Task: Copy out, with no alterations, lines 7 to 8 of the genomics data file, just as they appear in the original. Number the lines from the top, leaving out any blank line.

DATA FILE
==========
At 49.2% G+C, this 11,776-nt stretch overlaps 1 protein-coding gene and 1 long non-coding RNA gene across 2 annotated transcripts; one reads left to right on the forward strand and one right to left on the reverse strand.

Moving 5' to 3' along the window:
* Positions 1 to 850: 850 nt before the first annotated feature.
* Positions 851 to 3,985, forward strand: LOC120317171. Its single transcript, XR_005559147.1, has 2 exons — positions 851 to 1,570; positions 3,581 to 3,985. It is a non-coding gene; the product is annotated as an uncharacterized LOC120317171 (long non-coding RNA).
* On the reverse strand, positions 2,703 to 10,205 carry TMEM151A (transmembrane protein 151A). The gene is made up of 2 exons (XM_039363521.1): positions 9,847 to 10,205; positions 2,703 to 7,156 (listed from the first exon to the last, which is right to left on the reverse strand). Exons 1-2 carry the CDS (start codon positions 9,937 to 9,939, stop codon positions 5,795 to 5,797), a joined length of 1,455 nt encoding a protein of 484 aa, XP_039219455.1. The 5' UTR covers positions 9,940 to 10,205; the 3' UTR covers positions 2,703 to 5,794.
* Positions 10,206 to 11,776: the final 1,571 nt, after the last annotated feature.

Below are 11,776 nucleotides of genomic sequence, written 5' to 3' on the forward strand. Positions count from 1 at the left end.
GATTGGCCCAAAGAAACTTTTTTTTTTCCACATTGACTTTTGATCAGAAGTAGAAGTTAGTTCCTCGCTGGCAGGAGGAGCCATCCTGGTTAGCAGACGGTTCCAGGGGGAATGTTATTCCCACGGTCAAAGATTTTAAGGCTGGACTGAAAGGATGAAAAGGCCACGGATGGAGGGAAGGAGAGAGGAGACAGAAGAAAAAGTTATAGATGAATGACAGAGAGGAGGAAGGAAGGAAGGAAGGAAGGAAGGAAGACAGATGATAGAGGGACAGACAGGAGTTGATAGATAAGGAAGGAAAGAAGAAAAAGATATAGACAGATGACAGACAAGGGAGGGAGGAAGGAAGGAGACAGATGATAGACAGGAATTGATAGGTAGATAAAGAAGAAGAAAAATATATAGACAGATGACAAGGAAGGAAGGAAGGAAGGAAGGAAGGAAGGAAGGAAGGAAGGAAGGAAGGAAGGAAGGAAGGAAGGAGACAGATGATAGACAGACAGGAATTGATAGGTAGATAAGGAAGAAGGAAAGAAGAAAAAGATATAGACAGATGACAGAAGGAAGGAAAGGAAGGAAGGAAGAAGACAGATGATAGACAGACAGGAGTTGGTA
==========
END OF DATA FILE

Below are 11,776 nucleotides of genomic sequence, written 5' to 3' on the forward strand. Positions count from 1 at the left end.
GATTGGCCCAAAGAAACTTTTTTTTTTCCACATTGACTTTTGATCAGAAGTAGAAGTTAGTTCCTCGCTGGCAGGAGGAGCCATCCTGGTTAGCAGACGGTTCCAGGGGGAATGTTATTCCCACGGTCAAAGATTTTAAGGCTGGACTGAAAGGATGAAAAGGCCACGGATGGAGGGAAGGAGAGAGGAGACAGAAGAAAAAGTTATAGATGAATGACAGAGAGGAGGAAGGAAGGAAGGAAGGAAGGAAGGAAGACAGATGATAGAGGGACAGACAGGAGTTGATAGATAAGGAAGGAAAGAAGAAAAAGATATAGACAGATGACAGACAAGGGAGGGAGGAAGGAAGGAGACAGATGATAGACAGGAATTGATAGGTAGATAAAGAAGAAGAAAAATATATAGACAGATGACAAGGAAGGAAGGAAGGAAGGAAGGAAGGAAGGAAGGAAGGAAGGAAGGAAGGAAGGAAGGAAGGAAGGAGACAGATGATAGACAGACAGGAATTGATAGGTAGATAAGGAAGAAGGAAAGAAGAAAAAGATATAGACAGATGACAGAAGGAAGGAAAGGAAGGAAGGAAGAAGACAGATGATAGACAGACAGGAGTTGGTA